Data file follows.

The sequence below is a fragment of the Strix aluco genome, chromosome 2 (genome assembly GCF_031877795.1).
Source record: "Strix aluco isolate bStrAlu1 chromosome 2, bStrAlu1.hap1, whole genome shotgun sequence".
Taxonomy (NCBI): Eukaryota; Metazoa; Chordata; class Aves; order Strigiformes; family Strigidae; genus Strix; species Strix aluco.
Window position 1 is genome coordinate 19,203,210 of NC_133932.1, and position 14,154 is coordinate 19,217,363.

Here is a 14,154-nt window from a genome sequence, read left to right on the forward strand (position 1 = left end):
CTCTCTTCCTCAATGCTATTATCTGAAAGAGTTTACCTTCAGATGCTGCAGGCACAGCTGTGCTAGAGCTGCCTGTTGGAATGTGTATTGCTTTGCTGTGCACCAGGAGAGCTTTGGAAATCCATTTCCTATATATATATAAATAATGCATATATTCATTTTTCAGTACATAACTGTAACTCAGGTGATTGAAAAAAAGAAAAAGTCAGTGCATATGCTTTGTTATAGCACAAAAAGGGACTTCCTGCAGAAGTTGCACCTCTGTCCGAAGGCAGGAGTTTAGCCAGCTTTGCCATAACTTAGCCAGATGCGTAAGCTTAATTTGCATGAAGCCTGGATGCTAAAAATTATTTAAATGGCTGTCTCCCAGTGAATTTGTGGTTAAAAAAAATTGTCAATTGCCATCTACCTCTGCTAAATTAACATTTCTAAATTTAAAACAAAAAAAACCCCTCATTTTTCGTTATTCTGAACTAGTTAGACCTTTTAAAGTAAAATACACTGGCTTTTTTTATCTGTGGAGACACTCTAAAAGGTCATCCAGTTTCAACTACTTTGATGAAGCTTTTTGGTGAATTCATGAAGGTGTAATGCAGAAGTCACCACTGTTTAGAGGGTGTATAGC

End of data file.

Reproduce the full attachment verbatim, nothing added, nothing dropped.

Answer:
The sequence below is a fragment of the Strix aluco genome, chromosome 2 (genome assembly GCF_031877795.1).
Source record: "Strix aluco isolate bStrAlu1 chromosome 2, bStrAlu1.hap1, whole genome shotgun sequence".
Taxonomy (NCBI): Eukaryota; Metazoa; Chordata; class Aves; order Strigiformes; family Strigidae; genus Strix; species Strix aluco.
Window position 1 is genome coordinate 19,203,210 of NC_133932.1, and position 14,154 is coordinate 19,217,363.

Here is a 14,154-nt window from a genome sequence, read left to right on the forward strand (position 1 = left end):
CTCTCTTCCTCAATGCTATTATCTGAAAGAGTTTACCTTCAGATGCTGCAGGCACAGCTGTGCTAGAGCTGCCTGTTGGAATGTGTATTGCTTTGCTGTGCACCAGGAGAGCTTTGGAAATCCATTTCCTATATATATATAAATAATGCATATATTCATTTTTCAGTACATAACTGTAACTCAGGTGATTGAAAAAAAGAAAAAGTCAGTGCATATGCTTTGTTATAGCACAAAAAGGGACTTCCTGCAGAAGTTGCACCTCTGTCCGAAGGCAGGAGTTTAGCCAGCTTTGCCATAACTTAGCCAGATGCGTAAGCTTAATTTGCATGAAGCCTGGATGCTAAAAATTATTTAAATGGCTGTCTCCCAGTGAATTTGTGGTTAAAAAAAATTGTCAATTGCCATCTACCTCTGCTAAATTAACATTTCTAAATTTAAAACAAAAAAAACCCCTCATTTTTCGTTATTCTGAACTAGTTAGACCTTTTAAAGTAAAATACACTGGCTTTTTTTATCTGTGGAGACACTCTAAAAGGTCATCCAGTTTCAACTACTTTGATGAAGCTTTTTGGTGAATTCATGAAGGTGTAATGCAGAAGTCACCACTGTTTAGAGGGTGTATAGC